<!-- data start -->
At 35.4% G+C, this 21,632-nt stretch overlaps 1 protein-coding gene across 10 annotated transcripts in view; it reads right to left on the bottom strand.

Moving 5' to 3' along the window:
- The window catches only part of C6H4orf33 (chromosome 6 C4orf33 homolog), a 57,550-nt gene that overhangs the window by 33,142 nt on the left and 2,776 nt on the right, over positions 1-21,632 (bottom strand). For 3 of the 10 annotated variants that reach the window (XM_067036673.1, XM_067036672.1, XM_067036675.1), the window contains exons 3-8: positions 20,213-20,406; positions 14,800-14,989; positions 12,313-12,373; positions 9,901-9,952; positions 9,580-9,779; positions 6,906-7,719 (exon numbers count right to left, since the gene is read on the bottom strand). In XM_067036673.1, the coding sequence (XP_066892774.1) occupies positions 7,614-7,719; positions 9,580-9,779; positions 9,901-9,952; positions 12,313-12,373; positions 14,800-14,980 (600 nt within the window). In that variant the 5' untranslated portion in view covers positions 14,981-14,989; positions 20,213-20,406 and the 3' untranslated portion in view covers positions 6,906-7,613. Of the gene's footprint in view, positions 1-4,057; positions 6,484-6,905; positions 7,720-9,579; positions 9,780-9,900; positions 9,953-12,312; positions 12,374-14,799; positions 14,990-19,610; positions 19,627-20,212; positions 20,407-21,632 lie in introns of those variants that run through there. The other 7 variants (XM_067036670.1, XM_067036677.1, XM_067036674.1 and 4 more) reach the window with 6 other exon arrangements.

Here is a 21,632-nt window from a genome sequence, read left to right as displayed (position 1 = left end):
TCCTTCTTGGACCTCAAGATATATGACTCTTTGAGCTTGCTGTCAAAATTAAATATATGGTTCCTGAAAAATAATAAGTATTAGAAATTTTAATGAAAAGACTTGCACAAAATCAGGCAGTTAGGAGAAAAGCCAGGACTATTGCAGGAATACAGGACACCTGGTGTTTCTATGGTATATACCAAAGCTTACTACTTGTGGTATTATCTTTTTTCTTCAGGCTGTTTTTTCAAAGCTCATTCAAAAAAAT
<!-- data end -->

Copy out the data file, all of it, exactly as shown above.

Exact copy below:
At 35.4% G+C, this 21,632-nt stretch overlaps 1 protein-coding gene across 10 annotated transcripts in view; it reads right to left on the bottom strand.

Moving 5' to 3' along the window:
- The window catches only part of C6H4orf33 (chromosome 6 C4orf33 homolog), a 57,550-nt gene that overhangs the window by 33,142 nt on the left and 2,776 nt on the right, over positions 1-21,632 (bottom strand). For 3 of the 10 annotated variants that reach the window (XM_067036673.1, XM_067036672.1, XM_067036675.1), the window contains exons 3-8: positions 20,213-20,406; positions 14,800-14,989; positions 12,313-12,373; positions 9,901-9,952; positions 9,580-9,779; positions 6,906-7,719 (exon numbers count right to left, since the gene is read on the bottom strand). In XM_067036673.1, the coding sequence (XP_066892774.1) occupies positions 7,614-7,719; positions 9,580-9,779; positions 9,901-9,952; positions 12,313-12,373; positions 14,800-14,980 (600 nt within the window). In that variant the 5' untranslated portion in view covers positions 14,981-14,989; positions 20,213-20,406 and the 3' untranslated portion in view covers positions 6,906-7,613. Of the gene's footprint in view, positions 1-4,057; positions 6,484-6,905; positions 7,720-9,579; positions 9,780-9,900; positions 9,953-12,312; positions 12,374-14,799; positions 14,990-19,610; positions 19,627-20,212; positions 20,407-21,632 lie in introns of those variants that run through there. The other 7 variants (XM_067036670.1, XM_067036677.1, XM_067036674.1 and 4 more) reach the window with 6 other exon arrangements.

Here is a 21,632-nt window from a genome sequence, read left to right as displayed (position 1 = left end):
TCCTTCTTGGACCTCAAGATATATGACTCTTTGAGCTTGCTGTCAAAATTAAATATATGGTTCCTGAAAAATAATAAGTATTAGAAATTTTAATGAAAAGACTTGCACAAAATCAGGCAGTTAGGAGAAAAGCCAGGACTATTGCAGGAATACAGGACACCTGGTGTTTCTATGGTATATACCAAAGCTTACTACTTGTGGTATTATCTTTTTTCTTCAGGCTGTTTTTTCAAAGCTCATTCAAAAAAAT